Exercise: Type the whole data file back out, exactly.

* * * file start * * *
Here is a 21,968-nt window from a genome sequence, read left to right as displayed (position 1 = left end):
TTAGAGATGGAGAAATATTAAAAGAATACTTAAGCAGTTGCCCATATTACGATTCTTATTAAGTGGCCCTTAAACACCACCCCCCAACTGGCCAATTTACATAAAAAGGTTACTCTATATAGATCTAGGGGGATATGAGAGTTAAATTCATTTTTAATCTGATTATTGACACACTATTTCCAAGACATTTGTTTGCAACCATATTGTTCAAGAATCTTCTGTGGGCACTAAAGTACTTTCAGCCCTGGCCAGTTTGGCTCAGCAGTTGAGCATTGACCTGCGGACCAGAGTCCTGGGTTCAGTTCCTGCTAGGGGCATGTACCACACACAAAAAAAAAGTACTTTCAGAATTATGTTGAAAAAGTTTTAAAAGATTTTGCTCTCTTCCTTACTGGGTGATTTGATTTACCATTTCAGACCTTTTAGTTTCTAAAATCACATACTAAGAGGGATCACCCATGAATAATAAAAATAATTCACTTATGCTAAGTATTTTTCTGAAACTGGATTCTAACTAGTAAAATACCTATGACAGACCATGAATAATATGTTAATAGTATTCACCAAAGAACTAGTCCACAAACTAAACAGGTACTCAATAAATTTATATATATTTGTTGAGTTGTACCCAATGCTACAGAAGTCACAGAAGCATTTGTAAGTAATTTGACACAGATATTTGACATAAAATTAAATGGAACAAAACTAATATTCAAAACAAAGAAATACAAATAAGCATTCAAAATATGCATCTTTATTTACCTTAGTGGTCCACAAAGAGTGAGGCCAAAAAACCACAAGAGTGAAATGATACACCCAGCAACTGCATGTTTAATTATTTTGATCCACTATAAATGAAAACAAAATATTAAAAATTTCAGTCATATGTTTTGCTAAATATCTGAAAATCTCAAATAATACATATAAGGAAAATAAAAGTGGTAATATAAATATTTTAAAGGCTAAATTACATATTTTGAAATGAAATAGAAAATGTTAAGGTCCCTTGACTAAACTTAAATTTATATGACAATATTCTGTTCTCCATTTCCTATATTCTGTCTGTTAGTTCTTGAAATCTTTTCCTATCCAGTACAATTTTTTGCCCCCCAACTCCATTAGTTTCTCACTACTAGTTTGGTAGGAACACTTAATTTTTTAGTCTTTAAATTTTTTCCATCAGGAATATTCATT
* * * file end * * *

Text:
Here is a 21,968-nt window from a genome sequence, read left to right as displayed (position 1 = left end):
TTAGAGATGGAGAAATATTAAAAGAATACTTAAGCAGTTGCCCATATTACGATTCTTATTAAGTGGCCCTTAAACACCACCCCCCAACTGGCCAATTTACATAAAAAGGTTACTCTATATAGATCTAGGGGGATATGAGAGTTAAATTCATTTTTAATCTGATTATTGACACACTATTTCCAAGACATTTGTTTGCAACCATATTGTTCAAGAATCTTCTGTGGGCACTAAAGTACTTTCAGCCCTGGCCAGTTTGGCTCAGCAGTTGAGCATTGACCTGCGGACCAGAGTCCTGGGTTCAGTTCCTGCTAGGGGCATGTACCACACACAAAAAAAAAGTACTTTCAGAATTATGTTGAAAAAGTTTTAAAAGATTTTGCTCTCTTCCTTACTGGGTGATTTGATTTACCATTTCAGACCTTTTAGTTTCTAAAATCACATACTAAGAGGGATCACCCATGAATAATAAAAATAATTCACTTATGCTAAGTATTTTTCTGAAACTGGATTCTAACTAGTAAAATACCTATGACAGACCATGAATAATATGTTAATAGTATTCACCAAAGAACTAGTCCACAAACTAAACAGGTACTCAATAAATTTATATATATTTGTTGAGTTGTACCCAATGCTACAGAAGTCACAGAAGCATTTGTAAGTAATTTGACACAGATATTTGACATAAAATTAAATGGAACAAAACTAATATTCAAAACAAAGAAATACAAATAAGCATTCAAAATATGCATCTTTATTTACCTTAGTGGTCCACAAAGAGTGAGGCCAAAAAACCACAAGAGTGAAATGATACACCCAGCAACTGCATGTTTAATTATTTTGATCCACTATAAATGAAAACAAAATATTAAAAATTTCAGTCATATGTTTTGCTAAATATCTGAAAATCTCAAATAATACATATAAGGAAAATAAAAGTGGTAATATAAATATTTTAAAGGCTAAATTACATATTTTGAAATGAAATAGAAAATGTTAAGGTCCCTTGACTAAACTTAAATTTATATGACAATATTCTGTTCTCCATTTCCTATATTCTGTCTGTTAGTTCTTGAAATCTTTTCCTATCCAGTACAATTTTTTGCCCCCCAACTCCATTAGTTTCTCACTACTAGTTTGGTAGGAACACTTAATTTTTTAGTCTTTAAATTTTTTCCATCAGGAATATTCATT